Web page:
“We support the rights of peaceful protesters and we hear their pleas. But what we are now seeing on the streets of our cities has nothing to do with justice or peace. The memory of George Floyd is now being exploited by rioters, looters and anarchists.”

The days of discord have put the President’s leadership style on vivid display.

From the start of his ascension to power, Mr Trump has presented himself as someone who seeks conflict, not conciliation, a fighter, not a peacemaker.

That appeals to a substantial portion of the public that sees in him a president willing to take on an entrenched and entitled establishment.

But the confluence of perilous health, economic and now racial crises has tested his approach and left him struggling to find his footing just months before an election in which polls currently show him behind.

“The President seems more out of touch and detached from the difficult reality the country is living than ever before,” said Carlos Curbelo, a former Republican congressman from Florida who has been critical of Mr Trump.

“At a moment when America desperately needs healing, the President is focused on petty personal battles with his perceived adversaries.”

Such a moment would challenge any president, of course.

It has been a year of national trauma that started out feeling like another 1998 with impeachment, then another 1918 with a killer pandemic combined with another 1929 given the shattering economic fallout.

Now add to that another 1968, a year of deep social unrest.

It is fair to say that 2020 has turned out to be a year that has frayed the fabric of American society with an accumulation of anguish that has whipsawed the country and its people.

But in some ways, Mr Trump has become a totem for the nation’s polarisation rather than a mender of it.

“I am daily thinking about why and how a society unravels and what we can do to stop the process,” said Timothy Naftali, a presidential historian at New York University.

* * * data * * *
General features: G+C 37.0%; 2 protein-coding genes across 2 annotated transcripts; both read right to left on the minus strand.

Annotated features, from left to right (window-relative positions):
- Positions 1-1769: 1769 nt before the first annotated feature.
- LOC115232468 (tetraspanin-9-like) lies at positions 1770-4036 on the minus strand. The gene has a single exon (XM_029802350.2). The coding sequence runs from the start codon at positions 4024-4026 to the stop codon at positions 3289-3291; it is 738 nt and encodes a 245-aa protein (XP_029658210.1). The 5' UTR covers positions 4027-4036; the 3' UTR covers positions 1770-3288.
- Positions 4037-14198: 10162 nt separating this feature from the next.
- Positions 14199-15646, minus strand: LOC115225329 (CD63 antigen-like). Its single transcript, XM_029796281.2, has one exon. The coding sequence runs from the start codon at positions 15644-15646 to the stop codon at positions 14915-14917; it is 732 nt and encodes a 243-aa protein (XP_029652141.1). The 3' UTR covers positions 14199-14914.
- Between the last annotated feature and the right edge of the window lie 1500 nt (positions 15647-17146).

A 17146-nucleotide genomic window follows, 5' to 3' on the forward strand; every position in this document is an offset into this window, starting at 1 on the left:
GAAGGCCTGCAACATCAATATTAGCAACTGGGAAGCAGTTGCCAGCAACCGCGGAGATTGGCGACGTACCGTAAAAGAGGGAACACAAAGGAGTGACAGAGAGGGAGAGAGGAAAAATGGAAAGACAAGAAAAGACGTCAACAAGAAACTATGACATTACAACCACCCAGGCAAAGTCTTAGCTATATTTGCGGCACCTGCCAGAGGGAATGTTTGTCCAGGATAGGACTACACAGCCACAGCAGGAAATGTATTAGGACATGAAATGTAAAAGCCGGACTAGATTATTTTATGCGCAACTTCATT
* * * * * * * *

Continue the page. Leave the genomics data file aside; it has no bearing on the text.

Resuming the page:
“The calamity these days is about more than Trump. He is just the malicious con man who lives to exploit our vulnerabilities.”

Mr Trump’s initial response to the rioting in Minneapolis, where a police officer has been charged with murder after kneeling on Mr Floyd’s neck for nearly nine minutes as he cried out that he could not breathe, underscored the President’s most instinctive response to national challenges.

Threatening to send in troops, he wrote early on Friday morning that “when the looting starts, the shooting starts”.

Only after a cascade of criticism did he try to walk it back, posting a new tweet 13 hours later, suggesting that all he had meant was that “looting leads to shooting” by people in the street.

“I don’t want this to happen, and that’s what the expression put out last night means,” he said, a reformulation that convinced few, if any, of his critics.

But many of the President’s defenders rejected the idea that he had mishandled the crises, pressing the argument that Democrats and the news media were to blame for the turmoil in the streets, which spread from Minneapolis to New York, Atlanta, Washington, Louisville, Kentucky, Portland, Oregon and other cities.

“Keep track of cities where hundreds of millions of dollars in property damage and serious injuries and death will take place,” Rudy Giuliani, a former New York mayor who has served as Mr Trump’s personal lawyer, wrote on Twitter on Friday night.

“All Democrat-dominated cities with criminal-friendly policies. This is the future if you elect Democrats.”

Bernard Kerik, a former New York City police commissioner who was pardoned by Mr Trump for tax fraud earlier this year, amplified the point on Twitter.

“It should be no surprise that every one of these cities that the anarchist have taken over, are the same cities run by leftist Democrats with the highest violence, murder and poverty rates,” he wrote on Twitter.

“They can’t handle their cities normally, so how are they going to deal with this?”

Mr Trump, who this past week retweeted a video of a supporter saying that “the only good Democrat is a dead Democrat” (though the supporter insisted he meant that in a political sense), picked up the theme on Friday night and again on Saturday morning.

After crowds attacked CNN’s Atlanta headquarters with rocks, the president offered no sympathy or condemnation.

Instead, he made clear he thought it was deserved payback for a network that has aggravated him so much, retweeting a message that said, “In an ironic twist of fate, CNN HQ is being attacked by the very riots they promoted as noble & just.”

New York Times